The regime requires investment groups, with the input of new independent non-executive directors, to carry out annual audits of their funds justifying their fees and performance © M4OS Photos/Alamy

One year ago this month, landmark rules came into force obliging UK asset managers to come clean about the value offered by their products.

Introduced by the Financial Conduct Authority following its 2017 asset management review, the regime requires investment groups, with the input of new independent non-executive directors, to carry out annual audits of their funds justifying their fees and performance.

The regulator hoped the exercise would increase accountability and restore investor trust in the sector, which plays a central role in overseeing the retirement savings of millions of UK workers.

But progress has been slow, held back a lack of industry-wide standards, ingrained cultural practices and the desire by some fund managers to preserve the status quo.

As the FCA embarks on a probe into the first round of the so-called value assessments, FTfm examines fund managers’ efforts so far.

Lack of action on underperforming funds

One objective of value reporting is for managers to identify improvements to funds that are short-changing investors.

“Remedies are an important plank of the value assessment process,” said Simon Ellis, a former HSBC Global Asset Management executive who is an independent non-executive director on two fund boards. “Clearly we wouldn’t have had to do this exercise if everything was perfect.”

Yet remedial action has been visibly lacking from the first batch of value reports. According to the Fund Boards Council, a group representing fund directors, of the 135 statements published so far, just 4 per cent set out clear steps to improve their funds.

Many managers saw the process as a “damage limitation exercise”, rather than an opportunity to cull failing funds, as the FCA had hoped, said Mr Ellis. Only nine funds — products from Baillie Gifford, Franklin Templeton, Jupiter and Ninety One — have been closed so far, according to Financial Times analysis of statements from 25 of the UK’s largest fund managers. 

Chris Sier, former chair of an FCA asset management disclosure initiative, applauds managers who shut funds. “Closing a [poor-value] fund is a clear statement that you only want to have good value for money,” he said.

Other fund managers took the route of initiating reviews of underperforming funds, which could lead to closures or mergers later on. These included BNY Mellon, which flagged problems at its £12.7m Osprey fund, and M&G, which promised fresh action on its Recovery fund, a chronic underperformer.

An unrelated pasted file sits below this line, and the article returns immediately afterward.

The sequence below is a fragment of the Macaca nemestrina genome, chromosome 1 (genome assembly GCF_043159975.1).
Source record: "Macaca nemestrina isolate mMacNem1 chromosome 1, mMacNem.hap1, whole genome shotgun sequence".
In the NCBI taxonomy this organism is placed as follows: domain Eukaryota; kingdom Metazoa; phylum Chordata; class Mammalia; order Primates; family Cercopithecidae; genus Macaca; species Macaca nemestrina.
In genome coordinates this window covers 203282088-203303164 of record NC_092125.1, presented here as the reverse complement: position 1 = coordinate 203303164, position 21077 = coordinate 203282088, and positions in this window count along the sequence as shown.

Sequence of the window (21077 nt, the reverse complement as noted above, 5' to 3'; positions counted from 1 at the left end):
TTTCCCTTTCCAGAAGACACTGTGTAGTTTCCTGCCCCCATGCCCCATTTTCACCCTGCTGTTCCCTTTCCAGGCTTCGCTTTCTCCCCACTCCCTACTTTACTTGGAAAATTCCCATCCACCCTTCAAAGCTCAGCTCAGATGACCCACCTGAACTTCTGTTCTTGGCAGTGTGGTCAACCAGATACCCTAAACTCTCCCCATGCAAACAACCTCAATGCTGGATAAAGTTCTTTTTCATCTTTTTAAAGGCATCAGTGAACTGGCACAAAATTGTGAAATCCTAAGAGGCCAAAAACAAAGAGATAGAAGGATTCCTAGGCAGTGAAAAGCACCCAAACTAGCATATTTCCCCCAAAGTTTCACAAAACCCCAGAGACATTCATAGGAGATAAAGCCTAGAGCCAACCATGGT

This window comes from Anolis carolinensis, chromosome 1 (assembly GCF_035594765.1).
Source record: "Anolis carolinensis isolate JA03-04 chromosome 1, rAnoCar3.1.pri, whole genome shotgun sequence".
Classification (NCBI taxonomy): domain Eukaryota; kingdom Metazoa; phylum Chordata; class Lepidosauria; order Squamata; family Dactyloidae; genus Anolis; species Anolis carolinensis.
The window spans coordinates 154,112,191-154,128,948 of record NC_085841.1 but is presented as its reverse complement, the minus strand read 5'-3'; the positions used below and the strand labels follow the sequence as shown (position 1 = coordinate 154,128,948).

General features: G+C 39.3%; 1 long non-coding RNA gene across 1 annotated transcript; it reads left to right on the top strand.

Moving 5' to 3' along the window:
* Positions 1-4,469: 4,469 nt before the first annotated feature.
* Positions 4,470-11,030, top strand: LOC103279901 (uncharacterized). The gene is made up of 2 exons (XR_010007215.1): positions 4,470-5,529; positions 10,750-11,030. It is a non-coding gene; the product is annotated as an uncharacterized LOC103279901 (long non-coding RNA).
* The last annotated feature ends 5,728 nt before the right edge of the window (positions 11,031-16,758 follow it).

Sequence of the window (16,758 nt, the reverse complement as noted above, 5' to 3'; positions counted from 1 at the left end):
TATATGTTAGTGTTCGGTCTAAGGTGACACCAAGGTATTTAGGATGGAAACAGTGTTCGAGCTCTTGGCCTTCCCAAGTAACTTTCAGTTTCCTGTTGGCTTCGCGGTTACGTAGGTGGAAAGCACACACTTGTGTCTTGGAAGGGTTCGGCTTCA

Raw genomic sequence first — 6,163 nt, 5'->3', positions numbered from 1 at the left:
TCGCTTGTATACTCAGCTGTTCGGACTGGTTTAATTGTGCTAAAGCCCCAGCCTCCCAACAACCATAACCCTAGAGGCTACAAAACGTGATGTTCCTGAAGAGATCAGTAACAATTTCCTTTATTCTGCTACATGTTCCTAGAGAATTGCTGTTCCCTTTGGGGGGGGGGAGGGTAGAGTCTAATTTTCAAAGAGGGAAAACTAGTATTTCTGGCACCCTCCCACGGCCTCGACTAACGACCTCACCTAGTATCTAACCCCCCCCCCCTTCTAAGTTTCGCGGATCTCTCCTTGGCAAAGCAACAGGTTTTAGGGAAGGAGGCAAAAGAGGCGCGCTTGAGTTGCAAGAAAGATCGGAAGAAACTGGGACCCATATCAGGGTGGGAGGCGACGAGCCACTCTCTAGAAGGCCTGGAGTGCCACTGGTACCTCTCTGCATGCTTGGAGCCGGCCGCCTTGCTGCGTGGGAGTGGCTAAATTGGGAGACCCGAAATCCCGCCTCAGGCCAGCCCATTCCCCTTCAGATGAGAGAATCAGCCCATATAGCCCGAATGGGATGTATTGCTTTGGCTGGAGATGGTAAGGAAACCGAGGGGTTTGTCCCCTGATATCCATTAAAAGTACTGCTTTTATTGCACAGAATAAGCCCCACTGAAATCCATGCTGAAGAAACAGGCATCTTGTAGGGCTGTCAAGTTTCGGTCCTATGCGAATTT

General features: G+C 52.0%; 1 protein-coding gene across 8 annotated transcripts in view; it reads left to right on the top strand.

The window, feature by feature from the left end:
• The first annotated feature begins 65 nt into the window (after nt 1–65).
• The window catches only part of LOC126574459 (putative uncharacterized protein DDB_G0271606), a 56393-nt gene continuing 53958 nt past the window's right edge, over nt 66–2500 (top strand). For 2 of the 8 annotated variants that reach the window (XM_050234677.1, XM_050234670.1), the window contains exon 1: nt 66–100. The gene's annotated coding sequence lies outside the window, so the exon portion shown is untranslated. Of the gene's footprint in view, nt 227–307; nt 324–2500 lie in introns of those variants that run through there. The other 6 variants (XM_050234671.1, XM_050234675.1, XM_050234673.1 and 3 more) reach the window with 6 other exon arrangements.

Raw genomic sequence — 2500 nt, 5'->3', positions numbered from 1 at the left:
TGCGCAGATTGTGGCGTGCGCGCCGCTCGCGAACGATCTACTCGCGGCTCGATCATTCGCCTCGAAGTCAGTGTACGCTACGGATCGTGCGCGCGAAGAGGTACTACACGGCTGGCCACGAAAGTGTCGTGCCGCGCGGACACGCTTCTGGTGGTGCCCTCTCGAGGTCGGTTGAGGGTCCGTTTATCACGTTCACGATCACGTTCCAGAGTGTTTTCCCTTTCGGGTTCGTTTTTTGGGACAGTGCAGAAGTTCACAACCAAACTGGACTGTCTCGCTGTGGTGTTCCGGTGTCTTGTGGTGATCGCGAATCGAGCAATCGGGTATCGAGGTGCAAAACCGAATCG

Chris Sier: ‘Closing a [poor-value] fund is a clear statement that you only want to have good value for money’

However, some groups only gave vague assurances that they would monitor the progress of underperforming funds, which Mr Ellis describes as a way of “buying time” as opposed to committing to concrete action.

Standard Life Aberdeen, for example, flags the long-term poor performance of its former blockbuster Global Absolute Return Strategies, or Gars, fund in its value report. While SLA lists steps it has taken to improve returns, it does not specify when or how it will decide whether the fund has turned a corner.

Limited action on high fees

Criticisms of fund fees were central to the FCA’s 2017 report into the sector, which highlighted weak price competition and retail investors languishing in outdated, pricey share classes.

The regulator’s message appears to have been taken on board by at least a section of the asset management world. Schroders, Columbia Threadneedle and Jupiter all shifted investors into cheaper share classes after completing their assessments. About 320,000 customers have been moved so far, generating combined savings of £32m, according to estimates by the Times newspaper.

But not all groups have cut their fees, and some argue the reductions are too little too late. Transparency campaigner Gina Miller says the £32m figure represents “a drop in the ocean compared to overall industry revenue of £21bn per annum”.

Ms Miller, who said that many of the value reports were “no more than a worthless tick box exercise”, pointed to the example of wealth manager St James’s Place. “Less than 50 per cent of its funds were found to offer ‘good value’, yet they have not offered clients any fee reductions so far,” she said.